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MOTORS: 'Annoying' rear-view mirror aside, is the Toyota C-HR the way forward?

By Alan Douglas

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Toyota C-HR.
Toyota C-HR.

I like technology and the improvements it can bring to the quality of life. Sometimes though, it goes too far and breaks the adage “if it ain’t broke, don’t fix it”.

In all my years of driving I’ve never thought that the interior mirror wasn’t doing its job properly. But with us now is the digital mirror where an image is projected from a rear mounted camera. It’s sensible in theory when the view through the rear window is obscured by a large load in the back but that apart it’s an unnecessarily complex and expensive piece of kit.

I drove one of the first new C-HRs from Toyota and I really enjoyed it – not least because the launch event was on the Mediterranean holiday island of Ibiza and a welcome break from Scottish weather.

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Toyota C-HR.
Toyota C-HR.

It is a more refined version of the previous car which has proved successful over the past six years. My test car was impressive over some demanding island roads but rather than showing me the following traffic, its optional digital interior mirror displayed more of the clear blue sky in the distance. I stuck with it for a while but soon reverted to a reflective mirror by tilting it back to a conventional position which was much more effective.

That apart, I like what Toyota have done with the crossover which has a tough job competing in a market populated by the likes of Kia Niro, Nissan Qashqai and Peugeot’s 3008.

Toyota believe hybrid power rather than full EV is the way ahead so that’s what they’re offering with the C-HR with plug-ins coming during 2024.

There are four grades with a limited edition Premiere available for the first year and the option of 1.8 or 2.0 litre hybrid powertrains all with e-CVT transmission to the front wheels.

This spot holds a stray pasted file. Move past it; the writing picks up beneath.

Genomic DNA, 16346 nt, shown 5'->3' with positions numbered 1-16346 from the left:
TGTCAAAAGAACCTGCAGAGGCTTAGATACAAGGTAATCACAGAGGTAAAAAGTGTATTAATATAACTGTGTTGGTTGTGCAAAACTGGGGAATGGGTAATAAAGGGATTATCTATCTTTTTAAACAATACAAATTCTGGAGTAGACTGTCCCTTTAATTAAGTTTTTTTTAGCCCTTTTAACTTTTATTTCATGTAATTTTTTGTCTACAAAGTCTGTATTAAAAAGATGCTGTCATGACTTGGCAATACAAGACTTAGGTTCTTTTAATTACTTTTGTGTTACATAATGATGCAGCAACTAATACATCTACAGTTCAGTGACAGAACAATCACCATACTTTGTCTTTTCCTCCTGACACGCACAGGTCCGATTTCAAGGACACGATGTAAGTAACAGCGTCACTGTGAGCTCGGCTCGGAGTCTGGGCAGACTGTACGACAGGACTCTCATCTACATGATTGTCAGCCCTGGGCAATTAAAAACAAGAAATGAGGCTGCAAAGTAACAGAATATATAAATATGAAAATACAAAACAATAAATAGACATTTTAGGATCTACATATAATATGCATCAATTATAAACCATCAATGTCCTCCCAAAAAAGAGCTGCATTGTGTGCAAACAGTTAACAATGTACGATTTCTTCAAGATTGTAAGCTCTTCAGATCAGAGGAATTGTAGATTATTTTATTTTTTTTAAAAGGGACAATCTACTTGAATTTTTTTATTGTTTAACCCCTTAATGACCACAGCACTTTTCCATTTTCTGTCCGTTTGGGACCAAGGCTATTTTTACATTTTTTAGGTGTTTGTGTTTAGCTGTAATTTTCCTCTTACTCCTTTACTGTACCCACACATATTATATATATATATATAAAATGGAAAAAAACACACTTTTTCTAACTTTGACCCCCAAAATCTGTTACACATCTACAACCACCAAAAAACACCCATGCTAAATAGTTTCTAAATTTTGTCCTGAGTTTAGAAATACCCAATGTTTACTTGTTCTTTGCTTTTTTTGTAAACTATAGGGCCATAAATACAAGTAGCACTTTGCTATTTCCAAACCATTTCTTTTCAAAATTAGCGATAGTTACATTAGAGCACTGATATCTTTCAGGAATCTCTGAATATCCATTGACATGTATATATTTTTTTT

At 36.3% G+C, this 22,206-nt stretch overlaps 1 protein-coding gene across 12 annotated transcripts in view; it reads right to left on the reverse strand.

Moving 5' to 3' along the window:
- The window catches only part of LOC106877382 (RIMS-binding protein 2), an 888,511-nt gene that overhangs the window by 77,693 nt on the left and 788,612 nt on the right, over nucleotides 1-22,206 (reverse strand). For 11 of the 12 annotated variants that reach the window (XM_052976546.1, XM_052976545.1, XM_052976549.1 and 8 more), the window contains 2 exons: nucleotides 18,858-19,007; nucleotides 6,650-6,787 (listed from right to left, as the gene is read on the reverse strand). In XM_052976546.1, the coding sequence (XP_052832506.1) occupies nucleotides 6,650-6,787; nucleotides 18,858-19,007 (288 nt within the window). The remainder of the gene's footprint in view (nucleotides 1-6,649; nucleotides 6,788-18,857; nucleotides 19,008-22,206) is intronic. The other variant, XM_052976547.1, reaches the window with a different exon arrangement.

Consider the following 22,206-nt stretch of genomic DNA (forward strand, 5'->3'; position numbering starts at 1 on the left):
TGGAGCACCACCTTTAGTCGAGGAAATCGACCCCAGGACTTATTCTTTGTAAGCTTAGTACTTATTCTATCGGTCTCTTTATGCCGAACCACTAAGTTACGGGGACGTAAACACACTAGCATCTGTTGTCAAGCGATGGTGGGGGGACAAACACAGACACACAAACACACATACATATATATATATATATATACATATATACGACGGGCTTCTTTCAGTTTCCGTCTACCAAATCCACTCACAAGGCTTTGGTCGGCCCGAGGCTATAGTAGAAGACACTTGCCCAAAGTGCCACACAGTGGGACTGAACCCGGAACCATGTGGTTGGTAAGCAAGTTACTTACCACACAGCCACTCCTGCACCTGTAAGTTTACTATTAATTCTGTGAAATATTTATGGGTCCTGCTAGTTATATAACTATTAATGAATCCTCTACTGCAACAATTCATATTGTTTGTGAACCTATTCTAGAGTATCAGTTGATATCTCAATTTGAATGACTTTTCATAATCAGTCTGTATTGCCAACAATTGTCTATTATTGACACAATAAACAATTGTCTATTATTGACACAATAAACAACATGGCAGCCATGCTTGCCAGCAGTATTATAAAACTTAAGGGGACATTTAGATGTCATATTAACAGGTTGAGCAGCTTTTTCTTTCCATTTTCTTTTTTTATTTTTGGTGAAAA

The biggest seller will be in Design trim accounting for more than half the expected 18,000 sales a year, almost all with the smaller efficient engine.

It comes crammed with equipment on top of the standard spec with 18-inch machined alloys, rear privacy glass, LED headlights, power tailgate and parking sensors with automatic brake.

The front seats, covered in textile made from recycled plastic bottles, have integrated heaters and there’s dual-zone climate control. There are twin 12.3-inch displays with sat-nav and wireless phone charger.

There’s a huge list of safety features as you’d expect but some of them, such as lane departure and speed limit warning are intrusive and require some fiddling in the display to disarm.

Toyota C-HR.
Toyota C-HR.

But it’s a well-designed, driver-orientated cockpit which is a complete contrast to what we found in the Toyota range just a few years ago. A luxury touch is the interior ambient lighting with 64 colour options and a panoramic lightweight glass sunroof with infra-red-reducing coatings to keep heat inside in winter and prevent overheating in the sunny summer without the need for a shade.

The car has been designed and engineered in Europe for European customers and looks good with larger wheels, wider stance and distinctive coupe-like design but the flush door handles throw out a disconcerting clunk as they retract when you engage Drive.

A bit of extravagance is the model name integrated in the LED rear light bar, lighting up as a welcome feature when you unlock.

On the road the steering is quite light but the handling is sure-footed and composed while still being engaging and fun. On undulating roads, Adaptive Hill Control Logic modifies acceleration according to the incline for a more natural drive and for quieter running, engine speeds during motorway driving drop by up to 500rpm, along with improved aerodynamics, vibration damping and noise insulation.

The original C-HR was a breakthrough model reaching more than 840,000 sales in Europe. But unlike the annoying digital mirror, Toyota are not looking back and this is just the car to bring a new generation of customers to the brand.

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